Failure to timely diagnose, failure to order diagnostic tests, and failure to interpret diagnostic tests were the most frequent allegations in malpractice claims involving aortic dissection, according to an analysis of claims filed between 1994 and 2019.1

“Aortic dissection has a clinical presentation that is not very unique, which increases the likelihood that it might be misdiagnosed as another condition,” says Ashwin Palaniappan, the study’s lead author.

Of 135 claims analyzed, 57% resulted in a defense verdict. Allegations of failure to test, failure to refer, and failure to consent were associated with defense verdicts. Failure to diagnose was associated with plaintiff verdicts. “If patients have suspected aortic dissection in the ED, they should be referred quickly to the care of a cardiothoracic surgeon who can manage the dissection,” Palaniappan says.

Aortic dissection can become fatal quickly. “Having surgeons assess patients with a suspected dissection in a timely fashion may reduce medical malpractice litigation,” Palaniappan says.

A recent malpractice lawsuit involved an ED patient who presented with abdominal pain. The man stated he had experienced a pre-existing abdominal aneurysm, and was visiting a cardiologist regularly for follow-up. The EP ordered a CT of the abdomen, which the radiologist report indicated was negative for an aortic dissection, that the aortic stent had not migrated, and that the abdominal aortic aneurysm did not measure larger than what it had measured previously in serial CT imaging. “Despite this radiologic finding, his clinical complaint persisted,” says Matthew P. Keris, JD, a shareholder in the Moosic, PA, office of Marshall Dennehey.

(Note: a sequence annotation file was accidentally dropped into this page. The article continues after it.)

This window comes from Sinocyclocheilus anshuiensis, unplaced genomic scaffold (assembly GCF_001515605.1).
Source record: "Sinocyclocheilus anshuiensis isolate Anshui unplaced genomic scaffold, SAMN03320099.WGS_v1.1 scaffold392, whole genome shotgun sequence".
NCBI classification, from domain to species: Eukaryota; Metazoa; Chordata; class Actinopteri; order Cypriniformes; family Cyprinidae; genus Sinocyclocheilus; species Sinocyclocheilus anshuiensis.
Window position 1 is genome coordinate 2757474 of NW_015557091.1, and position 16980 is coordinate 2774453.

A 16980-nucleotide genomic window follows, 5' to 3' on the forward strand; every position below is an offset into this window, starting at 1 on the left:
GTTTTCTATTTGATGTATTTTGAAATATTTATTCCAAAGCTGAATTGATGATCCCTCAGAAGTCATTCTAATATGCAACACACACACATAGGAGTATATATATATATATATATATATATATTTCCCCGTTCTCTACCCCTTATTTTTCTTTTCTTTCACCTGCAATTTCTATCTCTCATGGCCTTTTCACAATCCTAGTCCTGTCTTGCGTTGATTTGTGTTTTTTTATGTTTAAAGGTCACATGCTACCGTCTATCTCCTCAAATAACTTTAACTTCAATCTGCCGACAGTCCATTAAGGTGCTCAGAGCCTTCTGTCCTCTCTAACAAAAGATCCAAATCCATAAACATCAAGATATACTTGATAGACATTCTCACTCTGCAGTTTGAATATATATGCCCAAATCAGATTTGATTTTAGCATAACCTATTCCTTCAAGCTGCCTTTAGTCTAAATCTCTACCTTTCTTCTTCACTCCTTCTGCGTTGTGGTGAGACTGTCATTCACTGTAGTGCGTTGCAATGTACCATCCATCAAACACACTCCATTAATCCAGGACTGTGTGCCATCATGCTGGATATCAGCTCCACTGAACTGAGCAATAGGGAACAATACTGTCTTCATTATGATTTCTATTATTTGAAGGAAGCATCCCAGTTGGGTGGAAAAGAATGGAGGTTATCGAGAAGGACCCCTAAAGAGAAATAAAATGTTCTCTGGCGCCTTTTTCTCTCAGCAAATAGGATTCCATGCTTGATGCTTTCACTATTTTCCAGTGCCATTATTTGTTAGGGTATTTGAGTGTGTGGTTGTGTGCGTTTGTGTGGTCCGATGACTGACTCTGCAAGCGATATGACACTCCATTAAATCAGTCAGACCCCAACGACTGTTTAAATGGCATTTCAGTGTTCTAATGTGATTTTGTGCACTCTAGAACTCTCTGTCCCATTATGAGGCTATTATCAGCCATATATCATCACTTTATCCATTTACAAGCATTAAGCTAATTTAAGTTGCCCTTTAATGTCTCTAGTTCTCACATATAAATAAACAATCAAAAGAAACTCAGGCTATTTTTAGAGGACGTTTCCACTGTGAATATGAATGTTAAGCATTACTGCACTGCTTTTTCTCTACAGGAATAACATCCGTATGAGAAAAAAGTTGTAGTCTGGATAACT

The family was adamant. They wanted the patient to be admitted. The EP attributed the patient’s symptoms to stomach flu that was going around the community. The patient protested, and asked to be admitted. In the end, the patient agreed to discharge. “Within two hours, he coded at home, had a full-blown dissection, and later died,” Keris reports.

The family sued the radiologist, the radiology practice group, the EP, the ED group, and the hospital. “The family was very angry because in their minds, had the patient been initially admitted, he would have been better monitored. A timelier intervention could have been instituted once he coded, and he would have survived,” Keris explains.

It turned out the radiologist misread the CT. Recognizing this, the radiologist and his group settled the claim. Right before trial, the attorney agreed to dismiss the hospital from the case. “This was because plaintiff’s counsel did not want another defense lawyer involved,” Keris notes.

If the hospital was kept in the lawsuit, there would be another defense expert testifying in support of the EP, and another cross-examination of the plaintiff’s experts would take place. The plaintiff attorney also believed the EP and ED group’s insurance policies, totaling $2 million, were sufficient to cover a plaintiff verdict. “They did not believe a verdict would exceed that available insurance. They made the decision to dismiss the deep pocket, which was the hospital, to go after the EP and ED group,” Keris says.

Despite the damaging testimony from the family on the need for admission and the patient’s devastating outcome, the jury returned a defense verdict. These two factors helped the EP defendant prevail:

  • The chart indicated the EP spoke to the patient’s family doctor during the first ED visit, and that the doctor agreed with the decision to discharge.

This documentation assisted the EP in showing the standard of care was met by demonstrating the EP was thorough and carefully considered the decision to discharge the patient. “It also helped because it called the plaintiff’s theory of liability into question. If the EP and the family physician made the decision to discharge, why did the patient’s lawyer only sue the EP?” Keris asks.

The ED chart made it appear as though the family physician, when presented with the identical medical information as the EP, agreed with the EP’s decision to discharge. The family doctor was not named in the lawsuit. “Interestingly, the family physician was never deposed, and did not testify at trial,” Keris adds.